• forward_agent (bool) –

    Whether to enable SSH agent forwarding.

    Default: config.forward_agent.

  • connect_timeout (int) –

    Connection timeout, in seconds.

    Default: config.timeouts.connect.

  • connect_kwargs (dict) –

    Keyword arguments handed verbatim to SSHClient.connect (when open is called).

    Connection tries not to grow additional settings/kwargs of its own unless it is adding value of some kind; thus, connect_kwargs is currently the right place to hand in paramiko connection parameters such as pkey or key_filename. For example:

    c = Connection(
            "key_filename": "/home/myuser/.ssh/private.key",

    Default: config.connect_kwargs.

  • inline_ssh_env (bool) –

    Whether to send environment variables “inline” as prefixes in front of command strings (export VARNAME=value && mycommand here; this is the default behavior), or submit them through the SSH protocol itself.

    In Fabric 2.x this defaulted to False (try using the protocol behavior), but in 3.x it changed to True due to the simple fact that most remote servers are deployed with a restricted AcceptEnv setting, making use of the protocol approach non-viable.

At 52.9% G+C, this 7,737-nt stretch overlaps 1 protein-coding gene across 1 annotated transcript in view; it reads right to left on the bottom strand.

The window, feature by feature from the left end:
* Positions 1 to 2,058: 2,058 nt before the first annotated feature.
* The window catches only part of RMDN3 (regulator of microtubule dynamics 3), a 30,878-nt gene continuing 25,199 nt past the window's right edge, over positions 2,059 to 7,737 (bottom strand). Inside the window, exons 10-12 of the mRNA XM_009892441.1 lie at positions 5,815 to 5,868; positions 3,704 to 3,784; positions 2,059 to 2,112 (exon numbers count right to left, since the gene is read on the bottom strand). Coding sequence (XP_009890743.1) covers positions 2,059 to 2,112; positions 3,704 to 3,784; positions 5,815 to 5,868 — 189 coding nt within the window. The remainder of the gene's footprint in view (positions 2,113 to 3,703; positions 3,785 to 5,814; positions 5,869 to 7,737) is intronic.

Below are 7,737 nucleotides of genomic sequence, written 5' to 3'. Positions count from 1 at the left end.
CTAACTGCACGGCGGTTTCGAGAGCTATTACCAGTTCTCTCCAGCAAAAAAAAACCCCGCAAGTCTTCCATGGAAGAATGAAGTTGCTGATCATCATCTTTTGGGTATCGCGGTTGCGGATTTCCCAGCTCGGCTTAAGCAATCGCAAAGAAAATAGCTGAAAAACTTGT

The actual default value is the value of the inline_ssh_env configuration value (which, as above, currently defaults to True).


    This functionality does not currently perform any shell escaping on your behalf! Be careful when using nontrivial values, and note that you can put in your own quoting, backslashing etc if desired.

    Consider using a different approach (such as actual remote shell scripts) if you run into too many issues here.


    When serializing into prefixed FOO=bar format, we apply the builtin sorted function to the env dictionary’s keys, to remove what would otherwise be ambiguous/arbitrary ordering.


    This setting has no bearing on local shell commands; it only affects remote commands, and thus, methods like run and sudo.


ValueError – if user or port values are given via both host shorthand and their own arguments. (We refuse the temptation to guess).

Changed in version 2.3: Added the inline_ssh_env parameter.

Changed in version 3.0: inline_ssh_env still defaults to the config value, but said config value has now changed and defaults to True, not False.